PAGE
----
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The Three-Step Process to Building With Arduino Sensors

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The Three-Step Process to Building With Arduino Sensors

You can easily incorporate sensors and alerts into your projects. In this case, an Arduino, some sensors, and an alert tool will keep your home safe from gas leaks.

· IoT Zone
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This post describes how to create an IoT project using Arduino sensors. You will learn how easy is to create an IoT app that monitors gas in a room using Arduino sensors and sends a notification when the gas is over a threshold. We can build a simple gas monitoring system in a few steps. First of all, we assume you are already familiar with IoT projects and what IoT means and how it will impact our future.

What do we need to create an IoT Arduino sensor project?

  • MQ-4 sensor
  • Arduino Uno + Internet shield
  • Jump wirings

Step 1: Arduino Sensor Circuit

As our gas sensor, we will use an MQ-4 sensor. It is a fast and reliable sensor that's very sensitive to natural gas and CH4 (Methane). It has a long life and is commonly used in gas leakage detecting. What we want to do is create a simple project that shows gas concentration using two LEDs:

  • Green Led: The gas concentration is under the threshold.
  • Red Led: Alert! The gas concentration is above the threshold.

The MQ-4 Arduino sensor has four pins:

  • Vcc (+5V)
  • Ground
  • Digital output
  • Analog output

We will use the analog output to check the gas concentration. The schematic is shown below:

Image title

Please notice that the connections to the gas sensor in the schematic above are not real, while the Arduino pin used to get data from the sensor is the real one (A5).

When you turn on the gas sensor at the beginning, it could smell a bit. This is normal — do not worry. In the schematic, there are two resistors that connect the Arduino digital pin and the LEDs. These limit the current flowing through the LEDs. They are 220 Ohm. That’s all. You are ready now to develop the sketch to monitor the Arduino sensor.

Step 2: Develop the Arduino Sketch

The sketch below describes how to implement the gas monitoring system:

int pinRedLed = 11;
int pinGreenLed = 8;
int pinSensor = A5;
int THRESHOLD = 250;
void setup() {
    pinMode(pinRedLed, OUTPUT);
    pinMode(pinGreenLed, OUTPUT);
    pinMode(pinSensor, INPUT);
    Serial.begin(9600);
}

void loop() {
    int analogValue = analogRead(pinSensor);
    Serial.println("Val: " + analogValue);
    digitalWrite(pinGreenLed, HIGH);
    if (analogValue >= THRESHOLD) {
        digitalWrite(pinGreenLed, LOW);
        digitalWrite(pinRedLed, HIGH);
    }
    else {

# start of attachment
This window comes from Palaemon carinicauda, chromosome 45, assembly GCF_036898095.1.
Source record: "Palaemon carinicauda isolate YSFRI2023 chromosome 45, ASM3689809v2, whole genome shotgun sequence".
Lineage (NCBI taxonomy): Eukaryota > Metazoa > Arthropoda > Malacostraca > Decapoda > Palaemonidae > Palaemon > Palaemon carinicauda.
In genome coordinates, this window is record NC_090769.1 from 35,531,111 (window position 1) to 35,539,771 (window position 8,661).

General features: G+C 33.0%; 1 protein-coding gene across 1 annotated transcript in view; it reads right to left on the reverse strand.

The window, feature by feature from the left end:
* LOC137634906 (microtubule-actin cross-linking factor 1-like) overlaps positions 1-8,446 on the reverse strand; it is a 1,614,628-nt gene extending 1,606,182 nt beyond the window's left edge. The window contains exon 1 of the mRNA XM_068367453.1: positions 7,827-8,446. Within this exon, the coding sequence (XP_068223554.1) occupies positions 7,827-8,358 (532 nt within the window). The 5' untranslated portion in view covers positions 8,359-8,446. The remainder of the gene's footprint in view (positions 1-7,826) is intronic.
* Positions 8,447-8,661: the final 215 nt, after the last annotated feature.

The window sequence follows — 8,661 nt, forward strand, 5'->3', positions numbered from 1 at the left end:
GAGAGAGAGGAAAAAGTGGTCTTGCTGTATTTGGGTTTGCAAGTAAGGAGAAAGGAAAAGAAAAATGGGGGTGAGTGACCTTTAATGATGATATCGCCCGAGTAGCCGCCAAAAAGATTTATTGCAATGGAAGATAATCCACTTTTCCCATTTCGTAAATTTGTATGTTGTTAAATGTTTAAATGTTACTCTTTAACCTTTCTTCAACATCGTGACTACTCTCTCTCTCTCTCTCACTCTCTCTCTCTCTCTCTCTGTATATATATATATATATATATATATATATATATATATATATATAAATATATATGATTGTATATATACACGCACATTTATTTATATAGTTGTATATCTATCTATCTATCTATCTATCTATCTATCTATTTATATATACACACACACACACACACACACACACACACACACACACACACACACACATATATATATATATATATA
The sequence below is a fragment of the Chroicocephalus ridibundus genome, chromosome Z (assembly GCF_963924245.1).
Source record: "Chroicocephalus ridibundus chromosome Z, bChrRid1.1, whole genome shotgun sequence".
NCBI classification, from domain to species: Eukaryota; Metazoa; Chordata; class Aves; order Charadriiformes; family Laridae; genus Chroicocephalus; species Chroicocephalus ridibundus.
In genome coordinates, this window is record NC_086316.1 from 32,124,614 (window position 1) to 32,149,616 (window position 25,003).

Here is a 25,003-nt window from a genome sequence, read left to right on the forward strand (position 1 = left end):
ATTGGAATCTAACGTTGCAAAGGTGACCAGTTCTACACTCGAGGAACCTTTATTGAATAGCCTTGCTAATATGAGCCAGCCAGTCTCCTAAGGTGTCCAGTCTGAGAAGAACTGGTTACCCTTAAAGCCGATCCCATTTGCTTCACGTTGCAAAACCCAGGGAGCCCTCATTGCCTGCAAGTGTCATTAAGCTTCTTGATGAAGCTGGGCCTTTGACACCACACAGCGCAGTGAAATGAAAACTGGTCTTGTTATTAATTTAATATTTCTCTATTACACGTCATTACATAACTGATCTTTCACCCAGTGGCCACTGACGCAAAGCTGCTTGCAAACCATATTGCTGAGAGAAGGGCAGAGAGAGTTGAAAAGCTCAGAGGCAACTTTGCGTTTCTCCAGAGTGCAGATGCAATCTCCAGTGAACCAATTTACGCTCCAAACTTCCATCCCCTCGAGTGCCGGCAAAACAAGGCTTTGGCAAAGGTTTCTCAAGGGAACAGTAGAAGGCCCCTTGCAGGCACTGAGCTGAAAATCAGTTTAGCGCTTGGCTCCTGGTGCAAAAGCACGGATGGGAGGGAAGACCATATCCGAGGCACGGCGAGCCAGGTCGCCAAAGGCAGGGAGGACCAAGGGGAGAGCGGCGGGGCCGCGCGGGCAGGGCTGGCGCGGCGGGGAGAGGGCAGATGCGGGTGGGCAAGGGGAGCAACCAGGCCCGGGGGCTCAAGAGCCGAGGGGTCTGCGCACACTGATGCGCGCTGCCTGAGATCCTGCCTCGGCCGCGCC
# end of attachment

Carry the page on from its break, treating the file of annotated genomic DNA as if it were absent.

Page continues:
digitalWrite(pinRedLed, LOW);
    }
    delay(5000);
}

The code is very simple. At the beginning, it declares the pins we will use to connect to the sensor and LEDs. The green LED is always on while the red LED turns on only when the gas concentration is over the threshold.

Step 3: Implement the Notification

In this last step, we will implement a notification system so that when the gas concentration is over the threshold, we will get an email. To do it, this Arduino sensor sketch uses IFTTT. IFTTT stands for If This Then That. It's a powerful system that helps us connect to countless services, like social services. The first step is creating an account — if this is the first time you've used this service.

Once you have your account, click on search at the top and look for the maker service. This service is made for makers that want to integrate external services with Arduino or similar boards:

Image title

Now go to Applet and create a new Applet. Click on the plus sign and add the service. In this case, you should add a Maker service to the one we created before. Click on Receive a Web Request and configure your trigger. This is the event that triggers the notification process, in other words, as soon as IFTTT receive a web request, it sends an email:

Image title

Create the trigger. Now we have to configure the other step: the service that should be executed when the trigger is fired. Click on the plus sign again (in the then part) and add the email service. You can add other services, too:

Image title

Add email details and confirm. At the end you, have your service configured in IFTTT:

That’s all. Now to trigger this event, we have to call the URL as shown in the service configuration. We have to modify the Arduino sketch to call the URL when the analog value goes above the threshold.

Conclusion

In the end, you have implemented a simple IoT project in just three steps. Integrating online services and Arduino, you can expand your Arduino and create interesting and useful IoT project with a few lines of code. In this tutorial, you learned how to create an IoT project that monitors an Arduino sensor.

Download Red Hat’s blueprint for building an open IoT platform—open source from cloud to gateways to devices.

Topics:
sensor ,iot apps ,arduino ,iot ,tutorial

Published at DZone with permission of Francesco Azzola, DZone MVB. See the original article here.

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